Al McClain
Guest
Al McClain
11 years 14 days ago

I won’t go as far as Bill Bittner does in saying that selling is akin to an interrogation, but it is all a bit troubling. The promise of targeted marketing is offers that are customized to each shopper’s wants and needs.

But, the clear downside is the possible release of transaction data, preferences, etc. which we know has already happened multiple times. So, the shopper has to make the decision as to whether they want to give away their privacy in return for customized offers.

Most shoppers are in such a hurry that they’ll click “ok” without reading the privacy agreements and/or realizing that “accidents happen” as well.

Ed Rosenbaum
Guest
11 years 14 days ago

Target marketing is not something new. Advertisers do it now with the ads put on television during certain programming that appeals to certain age groups and genders. The Super Bowl and Oprah are good examples.

I am not opposed to it as long as the information received has future value and is not used to bombard the recipient with unwanted spam.

My question then becomes, did the respondent sign up to learn more about the particular company’s offering or to get the free gift? As I write this I am taken back a few hours this morning when I signed up to receive someone’s blog. Did I sign up to get the blog or the free gift?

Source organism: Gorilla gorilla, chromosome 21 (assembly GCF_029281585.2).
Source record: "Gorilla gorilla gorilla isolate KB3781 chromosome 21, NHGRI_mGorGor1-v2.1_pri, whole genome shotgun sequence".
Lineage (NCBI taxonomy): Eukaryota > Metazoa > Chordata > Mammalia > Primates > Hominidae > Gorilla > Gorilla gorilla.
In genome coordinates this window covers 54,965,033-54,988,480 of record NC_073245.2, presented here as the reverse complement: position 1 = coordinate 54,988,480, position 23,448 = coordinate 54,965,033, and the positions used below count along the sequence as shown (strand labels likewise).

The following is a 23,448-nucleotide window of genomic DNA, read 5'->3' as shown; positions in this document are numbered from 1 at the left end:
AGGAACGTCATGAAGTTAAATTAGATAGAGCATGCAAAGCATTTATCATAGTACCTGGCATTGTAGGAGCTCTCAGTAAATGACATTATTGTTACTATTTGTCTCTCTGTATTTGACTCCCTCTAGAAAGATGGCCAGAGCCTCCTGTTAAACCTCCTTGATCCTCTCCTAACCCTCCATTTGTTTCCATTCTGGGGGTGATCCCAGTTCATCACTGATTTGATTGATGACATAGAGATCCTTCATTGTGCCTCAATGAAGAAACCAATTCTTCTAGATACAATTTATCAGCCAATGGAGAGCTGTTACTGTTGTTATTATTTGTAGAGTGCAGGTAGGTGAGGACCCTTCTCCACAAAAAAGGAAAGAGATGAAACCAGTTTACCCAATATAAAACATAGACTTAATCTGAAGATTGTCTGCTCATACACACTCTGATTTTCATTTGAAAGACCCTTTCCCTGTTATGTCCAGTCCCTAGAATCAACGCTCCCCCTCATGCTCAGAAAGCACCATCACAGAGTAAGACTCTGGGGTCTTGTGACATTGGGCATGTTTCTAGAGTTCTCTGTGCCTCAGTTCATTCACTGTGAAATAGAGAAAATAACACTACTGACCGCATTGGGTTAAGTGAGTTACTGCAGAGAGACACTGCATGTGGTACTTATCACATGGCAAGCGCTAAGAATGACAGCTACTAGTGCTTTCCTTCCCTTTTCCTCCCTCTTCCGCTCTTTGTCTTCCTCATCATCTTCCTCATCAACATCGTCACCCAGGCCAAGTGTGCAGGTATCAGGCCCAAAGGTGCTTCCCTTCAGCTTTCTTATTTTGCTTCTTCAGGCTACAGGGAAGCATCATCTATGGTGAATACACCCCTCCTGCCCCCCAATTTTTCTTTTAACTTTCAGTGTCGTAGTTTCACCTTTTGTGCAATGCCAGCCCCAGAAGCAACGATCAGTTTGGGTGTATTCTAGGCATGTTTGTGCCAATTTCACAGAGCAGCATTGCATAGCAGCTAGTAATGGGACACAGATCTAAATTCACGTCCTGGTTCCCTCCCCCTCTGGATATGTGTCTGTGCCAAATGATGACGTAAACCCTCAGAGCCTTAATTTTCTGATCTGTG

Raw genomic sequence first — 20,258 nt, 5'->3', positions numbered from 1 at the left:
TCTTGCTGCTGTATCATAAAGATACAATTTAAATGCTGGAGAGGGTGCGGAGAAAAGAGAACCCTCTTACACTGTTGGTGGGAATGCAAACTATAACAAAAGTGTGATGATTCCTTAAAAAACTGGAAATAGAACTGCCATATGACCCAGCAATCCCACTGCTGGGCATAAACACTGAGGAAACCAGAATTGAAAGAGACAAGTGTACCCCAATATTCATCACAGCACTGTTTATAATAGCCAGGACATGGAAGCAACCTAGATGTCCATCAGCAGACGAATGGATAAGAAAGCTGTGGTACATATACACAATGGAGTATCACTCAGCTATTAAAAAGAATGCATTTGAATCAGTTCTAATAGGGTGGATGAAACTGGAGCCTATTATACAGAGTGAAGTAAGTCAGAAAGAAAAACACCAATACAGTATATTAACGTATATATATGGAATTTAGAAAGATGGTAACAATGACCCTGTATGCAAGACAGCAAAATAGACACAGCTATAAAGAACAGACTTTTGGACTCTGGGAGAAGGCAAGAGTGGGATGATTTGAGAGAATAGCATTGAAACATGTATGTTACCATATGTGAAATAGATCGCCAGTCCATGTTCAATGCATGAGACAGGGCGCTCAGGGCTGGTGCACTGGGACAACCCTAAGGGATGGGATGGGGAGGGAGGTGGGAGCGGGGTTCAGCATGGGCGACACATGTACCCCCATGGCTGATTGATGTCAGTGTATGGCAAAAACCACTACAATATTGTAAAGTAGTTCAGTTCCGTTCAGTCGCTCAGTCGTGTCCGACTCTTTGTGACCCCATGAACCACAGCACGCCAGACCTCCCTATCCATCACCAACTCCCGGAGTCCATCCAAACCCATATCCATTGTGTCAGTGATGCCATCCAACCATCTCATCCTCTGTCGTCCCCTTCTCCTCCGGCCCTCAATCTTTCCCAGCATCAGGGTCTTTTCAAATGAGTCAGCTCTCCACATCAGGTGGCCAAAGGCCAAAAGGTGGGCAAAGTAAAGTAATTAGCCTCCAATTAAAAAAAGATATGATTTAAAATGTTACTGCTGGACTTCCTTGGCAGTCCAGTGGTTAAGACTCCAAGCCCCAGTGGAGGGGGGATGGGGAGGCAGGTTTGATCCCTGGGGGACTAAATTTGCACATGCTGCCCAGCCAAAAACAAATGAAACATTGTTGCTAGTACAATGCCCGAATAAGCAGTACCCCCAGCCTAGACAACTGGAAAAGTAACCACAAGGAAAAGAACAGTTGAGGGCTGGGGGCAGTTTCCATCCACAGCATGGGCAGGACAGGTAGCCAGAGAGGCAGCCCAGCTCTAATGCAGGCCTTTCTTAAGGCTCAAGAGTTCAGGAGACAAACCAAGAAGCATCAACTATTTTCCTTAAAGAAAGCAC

Mark Johnson
Guest
Mark Johnson
11 years 14 days ago

The problem with the targeted ads online is the quantity and although they may be targeted, the “noise” factor is huge.

Gene Hoffman
Guest
Gene Hoffman
11 years 14 days ago

This is an interesting many-faceted subject and sets one’s mind to wandering. After reading the wisdom expressed in the comments thus far, which seem to well-cover the three questions posed, I am driven into a less serious whimsy–which I apologize for in advance–and wonder how other online experts such as Tiger Woods would answer these “Swap Personal Information for Personal Attention” questions.

Phil Rubin
Guest
11 years 14 days ago